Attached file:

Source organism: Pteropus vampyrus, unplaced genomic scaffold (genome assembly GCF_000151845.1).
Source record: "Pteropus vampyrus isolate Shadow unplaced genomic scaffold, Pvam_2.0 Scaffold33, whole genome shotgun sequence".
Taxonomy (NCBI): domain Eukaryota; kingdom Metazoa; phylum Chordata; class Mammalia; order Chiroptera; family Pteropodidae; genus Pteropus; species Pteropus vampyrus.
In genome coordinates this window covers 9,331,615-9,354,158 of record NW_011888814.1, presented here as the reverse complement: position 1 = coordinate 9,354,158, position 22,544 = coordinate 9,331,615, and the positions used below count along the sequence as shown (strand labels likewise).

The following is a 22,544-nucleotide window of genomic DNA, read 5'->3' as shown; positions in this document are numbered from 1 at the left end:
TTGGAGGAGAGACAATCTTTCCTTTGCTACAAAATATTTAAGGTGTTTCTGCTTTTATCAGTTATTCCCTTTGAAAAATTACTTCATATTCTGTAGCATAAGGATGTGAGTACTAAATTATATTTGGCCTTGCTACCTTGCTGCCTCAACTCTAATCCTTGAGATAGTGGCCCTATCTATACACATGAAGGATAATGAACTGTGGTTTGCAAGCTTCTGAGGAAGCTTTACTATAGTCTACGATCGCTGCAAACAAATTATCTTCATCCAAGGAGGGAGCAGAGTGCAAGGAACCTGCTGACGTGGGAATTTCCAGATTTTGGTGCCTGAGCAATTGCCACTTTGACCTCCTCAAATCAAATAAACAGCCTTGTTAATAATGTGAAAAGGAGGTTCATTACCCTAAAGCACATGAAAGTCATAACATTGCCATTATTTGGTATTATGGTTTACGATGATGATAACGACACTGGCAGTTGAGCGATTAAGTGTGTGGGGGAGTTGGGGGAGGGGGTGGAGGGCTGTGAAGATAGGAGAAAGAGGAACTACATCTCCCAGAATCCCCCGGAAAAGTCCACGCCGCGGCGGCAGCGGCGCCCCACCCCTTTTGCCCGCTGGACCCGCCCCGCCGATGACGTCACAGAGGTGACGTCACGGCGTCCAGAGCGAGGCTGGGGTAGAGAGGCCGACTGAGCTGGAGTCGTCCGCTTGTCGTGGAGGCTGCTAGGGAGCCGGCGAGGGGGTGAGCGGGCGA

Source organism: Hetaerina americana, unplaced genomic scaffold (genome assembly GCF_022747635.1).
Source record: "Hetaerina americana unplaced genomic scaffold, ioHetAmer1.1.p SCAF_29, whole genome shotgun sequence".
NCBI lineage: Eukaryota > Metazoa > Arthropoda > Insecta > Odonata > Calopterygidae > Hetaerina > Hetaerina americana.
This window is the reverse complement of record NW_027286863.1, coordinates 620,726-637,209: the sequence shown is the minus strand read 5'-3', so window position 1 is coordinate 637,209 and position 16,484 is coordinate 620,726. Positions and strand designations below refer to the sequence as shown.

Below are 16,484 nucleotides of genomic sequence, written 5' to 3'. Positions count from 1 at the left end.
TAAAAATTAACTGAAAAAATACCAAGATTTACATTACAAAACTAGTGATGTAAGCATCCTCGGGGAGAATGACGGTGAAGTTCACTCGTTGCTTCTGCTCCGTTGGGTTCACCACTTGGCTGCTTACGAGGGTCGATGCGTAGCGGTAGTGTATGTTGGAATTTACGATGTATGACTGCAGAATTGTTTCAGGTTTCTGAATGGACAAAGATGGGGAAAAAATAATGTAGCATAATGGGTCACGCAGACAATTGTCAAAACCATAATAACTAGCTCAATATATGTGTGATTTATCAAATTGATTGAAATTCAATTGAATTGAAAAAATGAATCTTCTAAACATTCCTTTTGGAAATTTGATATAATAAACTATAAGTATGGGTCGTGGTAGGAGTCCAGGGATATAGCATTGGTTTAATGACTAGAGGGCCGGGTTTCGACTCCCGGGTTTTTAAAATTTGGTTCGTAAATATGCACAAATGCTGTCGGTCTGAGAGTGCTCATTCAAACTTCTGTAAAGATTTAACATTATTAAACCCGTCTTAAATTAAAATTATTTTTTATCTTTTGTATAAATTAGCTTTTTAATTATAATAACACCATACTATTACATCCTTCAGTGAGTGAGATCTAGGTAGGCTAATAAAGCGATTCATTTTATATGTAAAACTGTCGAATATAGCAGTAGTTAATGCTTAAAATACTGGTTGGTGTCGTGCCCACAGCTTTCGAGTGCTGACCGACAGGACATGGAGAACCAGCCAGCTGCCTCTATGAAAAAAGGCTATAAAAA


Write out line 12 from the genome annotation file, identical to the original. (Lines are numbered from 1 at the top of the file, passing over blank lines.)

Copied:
TAAAAATTAACTGAAAAAATACCAAGATTTACATTACAAAACTAGTGATGTAAGCATCCTCGGGGAGAATGACGGTGAAGTTCACTCGTTGCTTCTGCTCCGTTGGGTTCACCACTTGGCTGCTTACGAGGGTCGATGCGTAGCGGTAGTGTATGTTGGAATTTACGATGTATGACTGCAGAATTGTTTCAGGTTTCTGAATGGACAAAGATGGGGAAAAAATAATGTAGCATAATGGGTCACGCAGACAATTGTCAAAACCATAATAACTAGCTCAATATATGTGTGATTTATCAAATTGATTGAAATTCAATTGAATTGAAAAAATGAATCTTCTAAACATTCCTTTTGGAAATTTGATATAATAAACTATAAGTATGGGTCGTGGTAGGAGTCCAGGGATATAGCATTGGTTTAATGACTAGAGGGCCGGGTTTCGACTCCCGGGTTTTTAAAATTTGGTTCGTAAATATGCACAAATGCTGTCGGTCTGAGAGTGCTCATTCAAACTTCTGTAAAGATTTAACATTATTAAACCCGTCTTAAATTAAAATTATTTTTTATCTTTTGTATAAATTAGCTTTTTAATTATAATAACACCATACTATTACATCCTTCAGTGAGTGAGATCTAGGTAGGCTAATAAAGCGATTCATTTTATATGTAAAACTGTCGAATATAGCAGTAGTTAATGCTTAAAATACTGGTTGGTGTCGTGCCCACAGCTTTCGAGTGCTGACCGACAGGACATGGAGAACCAGCCAGCTGCCTCTATGAAAAAAGGCTATAAAAA